I prepared the ground for thinking about a Twitter conference by tweeting out some of the results from the research project students had completed on military service and exemptions from a selection of streets in the London borough of Poplar – including this link to the resulting map.
Map of #WW1 interactions with military state on sample of roads in East London. Link to interactive map to zoom and see individual details 👉https://t.co/PXFfXV4KhT Built by brilliant @QMHistory students from materials @LBTHArchives . Now imagine if we did every street! pic.twitter.com/1PtHOoYD0G
— Daniel Todman (@daniel_todman) January 31, 2019
We talked about how many people had seen these tweets and why historians might want to share their ideas in public before they were fully formed. Then I put it to them that we might try and run a Twitter conference and showed them some examples.
I explained some of the points about networks I’ve made above. Students drew up a list of ways that having a supportive network could help them and their research (advice, ownership, sandpit for ideas, rigour, kindness, belonging) and the things that you have to do to keep a network going (participation, contribution, mutual respect, effort, gratitude, openness to others). Then we talked about the ethics and practicalities of using social media for academic purposes. I wanted to make sure that they had thought and come to their own conclusions about these, and I made it clear from the start that no-one had to take part if they didn’t want to. There was no grade for this activity, and we would prepare for it in a way that created a benefit for everyone, whether they took part in the conference or not.
I had some concerns about safeguarding issues – what if someone was horrible or commented destructively on a student’s work, what if one of them inadvertently tweeted something that was incorrect or caused offence? There had to be a degree of trust on several sides – I believed that they would do a good job and that my online friends would support them, but that meant trusting that the students could trust me to step in if something was going wrong. I had not worked out in advance how to do that: they were sensible enough to say that we ought to schedule the conference in such a way that we would all be in the same place as the replies started coming in so we could go through them together (as an aside – this common sense is typical of my experience giving complex historical tasks to groups of third years: they usually come up with a better version of anything I can think up).
My bigger concern was that we had all thought about the ethical compromises involved in producing free content for a website that capitalises on the attention economy and which has a reputation as a platform for hateful political interactions. I was happy with any informed decision that they came to about participation. This is the sort of devil’s bargain they are likely to have to make frequently throughout their lives – the immediate benefit of participation and publicity versus the contribution to a ruthless corporation that does not have your interests or those of the academy at heart. The important thing for me was that students started to work whatever their position was. In the end, eight out of eleven members of the group took part, with one explicitly stating a decision to opt out of the Twitter element.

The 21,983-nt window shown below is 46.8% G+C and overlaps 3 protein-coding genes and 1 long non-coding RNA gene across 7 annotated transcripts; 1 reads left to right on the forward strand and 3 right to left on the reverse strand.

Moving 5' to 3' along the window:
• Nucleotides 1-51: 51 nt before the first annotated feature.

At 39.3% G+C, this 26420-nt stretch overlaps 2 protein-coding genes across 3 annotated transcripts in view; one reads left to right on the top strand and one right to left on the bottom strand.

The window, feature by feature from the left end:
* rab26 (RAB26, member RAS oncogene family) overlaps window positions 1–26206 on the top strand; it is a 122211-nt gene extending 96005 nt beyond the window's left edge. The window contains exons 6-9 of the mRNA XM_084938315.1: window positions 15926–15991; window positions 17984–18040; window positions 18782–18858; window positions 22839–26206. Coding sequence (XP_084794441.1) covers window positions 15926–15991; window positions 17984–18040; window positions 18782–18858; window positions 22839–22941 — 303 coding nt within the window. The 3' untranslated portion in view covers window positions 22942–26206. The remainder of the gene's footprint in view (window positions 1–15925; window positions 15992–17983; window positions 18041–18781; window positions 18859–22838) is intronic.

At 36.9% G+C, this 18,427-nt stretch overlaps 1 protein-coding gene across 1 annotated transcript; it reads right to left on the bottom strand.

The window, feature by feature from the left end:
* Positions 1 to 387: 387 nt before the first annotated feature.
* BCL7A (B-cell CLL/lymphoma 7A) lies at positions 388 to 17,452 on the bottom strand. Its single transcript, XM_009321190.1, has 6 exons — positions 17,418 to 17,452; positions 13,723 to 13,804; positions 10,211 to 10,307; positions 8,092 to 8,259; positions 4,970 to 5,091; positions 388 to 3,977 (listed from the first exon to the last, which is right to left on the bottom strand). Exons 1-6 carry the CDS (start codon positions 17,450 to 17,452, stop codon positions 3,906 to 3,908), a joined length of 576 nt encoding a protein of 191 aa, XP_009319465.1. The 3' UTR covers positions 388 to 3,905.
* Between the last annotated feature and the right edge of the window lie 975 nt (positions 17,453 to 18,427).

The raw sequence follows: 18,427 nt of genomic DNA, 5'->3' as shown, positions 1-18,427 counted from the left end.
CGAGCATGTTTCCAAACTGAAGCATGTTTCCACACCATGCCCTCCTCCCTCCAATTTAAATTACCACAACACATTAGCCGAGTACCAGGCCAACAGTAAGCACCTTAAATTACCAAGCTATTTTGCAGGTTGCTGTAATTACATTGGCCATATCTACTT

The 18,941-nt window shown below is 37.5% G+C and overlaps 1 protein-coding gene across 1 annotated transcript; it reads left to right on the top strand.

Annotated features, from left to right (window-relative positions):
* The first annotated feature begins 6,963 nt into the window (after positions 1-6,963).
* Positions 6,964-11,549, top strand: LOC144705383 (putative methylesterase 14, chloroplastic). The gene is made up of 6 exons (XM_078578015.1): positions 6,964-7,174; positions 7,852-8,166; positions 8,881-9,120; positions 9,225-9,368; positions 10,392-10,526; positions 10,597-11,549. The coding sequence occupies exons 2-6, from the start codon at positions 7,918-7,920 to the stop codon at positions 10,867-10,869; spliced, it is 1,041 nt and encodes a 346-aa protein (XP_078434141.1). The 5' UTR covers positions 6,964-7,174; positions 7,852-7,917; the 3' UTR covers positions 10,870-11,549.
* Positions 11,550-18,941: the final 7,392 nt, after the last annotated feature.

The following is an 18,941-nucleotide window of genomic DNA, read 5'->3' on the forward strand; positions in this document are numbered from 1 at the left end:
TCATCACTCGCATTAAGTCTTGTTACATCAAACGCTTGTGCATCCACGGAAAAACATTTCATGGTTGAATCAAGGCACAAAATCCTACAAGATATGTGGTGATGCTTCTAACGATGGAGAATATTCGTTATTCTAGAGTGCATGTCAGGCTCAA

The key piece of practical preparation was that everyone prepared a ‘silent presentation’ on their dissertation. This was run on Powerpoint but the rules were like those for a Twitter conference – a maximum number of slides; no more than 240 characters per slide; every slide had to have an image, there had to be a clear outline of the research; an indication of directions of enquiry or (for those whose research was more developed) the argument they were developing. The whole thing had to have a structure – introduction, explanation, conclusion. Images could include archive footage, art, photos (all with proper accreditation) but also visual gags and memes. They had a week to prepare these, then we worked on them in a seminar before holding a silent conference – each paper consisting of just the slide presentations with no commentary from the author. The audience wrote down comments and questions and emailed them to the presenter. This was by itself a great exercise – the students had to think about structure and content more than they normally would, it tested a different set of skills to the usual oral presentation, and we got through the whole class in about half an hour (which was intense, but avoided the drop in attention). I gave everyone suggestions for how they might improve as well as comments on the research, and for those that wanted to take part in the Twitter conference, these presentations became the basis of their Tweet slide deck.
In the meantime, my own network had swung into action to tell me how to do things better. Kate Lindsay, who I remember telling me ages ago how fun it was to live-tweet the Battle of Arras 95 years after the event (at a point when I didn’t really know what Twitter was), had seen me tweet about running a conference and got in touch to give me some more good advice about how to do it! This included setting up a dedicated account (I was going to run it through the School account), getting students to organise a timetable with 10-15 minute slots for each paper, and giving each presentation a separate hashtag to make keeping track of all them easier.
This post was previously published on The Historian and is republished here under a Creative Commons Attribution-NoDerivs 2.0 UK: England & Wales License.